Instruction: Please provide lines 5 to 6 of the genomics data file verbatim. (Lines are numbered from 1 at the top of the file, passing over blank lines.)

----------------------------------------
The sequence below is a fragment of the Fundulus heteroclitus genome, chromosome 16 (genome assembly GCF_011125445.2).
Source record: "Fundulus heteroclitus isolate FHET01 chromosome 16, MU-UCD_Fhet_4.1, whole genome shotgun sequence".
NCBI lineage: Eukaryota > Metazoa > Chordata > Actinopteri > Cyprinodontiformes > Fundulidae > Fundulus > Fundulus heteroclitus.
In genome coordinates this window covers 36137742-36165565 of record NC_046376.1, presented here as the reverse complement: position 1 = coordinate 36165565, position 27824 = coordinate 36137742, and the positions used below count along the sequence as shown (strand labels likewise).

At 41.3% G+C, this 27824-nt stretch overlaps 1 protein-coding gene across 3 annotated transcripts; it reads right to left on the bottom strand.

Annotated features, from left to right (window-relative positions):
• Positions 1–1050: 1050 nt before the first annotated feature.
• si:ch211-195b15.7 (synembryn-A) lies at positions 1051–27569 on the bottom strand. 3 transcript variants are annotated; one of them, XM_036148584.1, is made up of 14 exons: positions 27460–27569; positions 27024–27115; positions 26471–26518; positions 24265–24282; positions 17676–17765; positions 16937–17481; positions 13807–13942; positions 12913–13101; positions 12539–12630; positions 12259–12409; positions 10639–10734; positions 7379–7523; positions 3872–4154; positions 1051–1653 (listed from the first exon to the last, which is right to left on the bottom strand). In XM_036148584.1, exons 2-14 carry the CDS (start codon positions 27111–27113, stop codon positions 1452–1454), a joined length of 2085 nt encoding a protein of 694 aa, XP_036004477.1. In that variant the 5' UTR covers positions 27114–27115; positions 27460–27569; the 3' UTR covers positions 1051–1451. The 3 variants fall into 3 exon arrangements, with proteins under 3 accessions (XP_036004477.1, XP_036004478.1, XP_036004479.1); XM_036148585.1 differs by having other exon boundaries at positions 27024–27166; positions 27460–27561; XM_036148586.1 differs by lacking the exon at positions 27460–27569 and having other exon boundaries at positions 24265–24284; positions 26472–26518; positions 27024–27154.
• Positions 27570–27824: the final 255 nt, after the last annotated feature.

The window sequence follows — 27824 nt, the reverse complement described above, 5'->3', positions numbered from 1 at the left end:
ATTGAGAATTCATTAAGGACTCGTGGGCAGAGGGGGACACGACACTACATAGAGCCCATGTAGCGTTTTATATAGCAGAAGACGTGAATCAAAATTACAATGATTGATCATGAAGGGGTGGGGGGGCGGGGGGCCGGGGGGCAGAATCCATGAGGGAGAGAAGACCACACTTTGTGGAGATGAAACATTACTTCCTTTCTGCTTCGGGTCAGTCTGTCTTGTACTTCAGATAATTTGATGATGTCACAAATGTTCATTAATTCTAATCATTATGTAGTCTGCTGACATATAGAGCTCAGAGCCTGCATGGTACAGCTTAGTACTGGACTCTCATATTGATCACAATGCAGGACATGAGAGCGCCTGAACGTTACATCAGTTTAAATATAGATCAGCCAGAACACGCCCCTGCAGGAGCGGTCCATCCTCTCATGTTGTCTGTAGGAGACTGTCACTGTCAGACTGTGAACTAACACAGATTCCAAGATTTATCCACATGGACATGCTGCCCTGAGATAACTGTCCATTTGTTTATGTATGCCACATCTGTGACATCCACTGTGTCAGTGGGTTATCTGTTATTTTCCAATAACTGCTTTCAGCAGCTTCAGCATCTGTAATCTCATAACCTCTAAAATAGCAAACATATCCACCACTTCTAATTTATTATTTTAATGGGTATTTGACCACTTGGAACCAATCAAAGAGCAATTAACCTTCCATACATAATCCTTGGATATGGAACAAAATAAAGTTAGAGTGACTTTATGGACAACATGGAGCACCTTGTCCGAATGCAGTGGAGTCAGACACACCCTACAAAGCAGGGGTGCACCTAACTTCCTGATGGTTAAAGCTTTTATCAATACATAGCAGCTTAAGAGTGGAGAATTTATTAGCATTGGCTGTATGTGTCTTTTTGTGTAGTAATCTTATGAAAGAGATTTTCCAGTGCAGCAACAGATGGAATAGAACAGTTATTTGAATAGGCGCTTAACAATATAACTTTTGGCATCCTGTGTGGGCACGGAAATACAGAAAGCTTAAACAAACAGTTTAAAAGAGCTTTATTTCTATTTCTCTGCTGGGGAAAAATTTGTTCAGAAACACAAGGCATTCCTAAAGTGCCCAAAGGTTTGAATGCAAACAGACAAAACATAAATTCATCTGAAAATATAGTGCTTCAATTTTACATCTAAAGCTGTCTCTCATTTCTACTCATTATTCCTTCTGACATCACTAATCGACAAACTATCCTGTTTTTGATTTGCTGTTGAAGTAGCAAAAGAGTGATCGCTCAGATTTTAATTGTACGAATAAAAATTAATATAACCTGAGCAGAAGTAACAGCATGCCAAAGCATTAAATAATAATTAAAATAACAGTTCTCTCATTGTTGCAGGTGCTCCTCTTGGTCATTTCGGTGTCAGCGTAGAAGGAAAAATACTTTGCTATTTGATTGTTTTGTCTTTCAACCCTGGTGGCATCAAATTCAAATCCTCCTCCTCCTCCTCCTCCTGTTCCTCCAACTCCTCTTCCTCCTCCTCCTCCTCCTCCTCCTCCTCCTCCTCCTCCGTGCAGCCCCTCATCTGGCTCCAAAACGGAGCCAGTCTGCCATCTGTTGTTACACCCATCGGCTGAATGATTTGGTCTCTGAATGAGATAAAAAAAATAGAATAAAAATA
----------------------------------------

At 41.3% G+C, this 27824-nt stretch overlaps 1 protein-coding gene across 3 annotated transcripts; it reads right to left on the bottom strand.

Annotated features, from left to right (window-relative positions):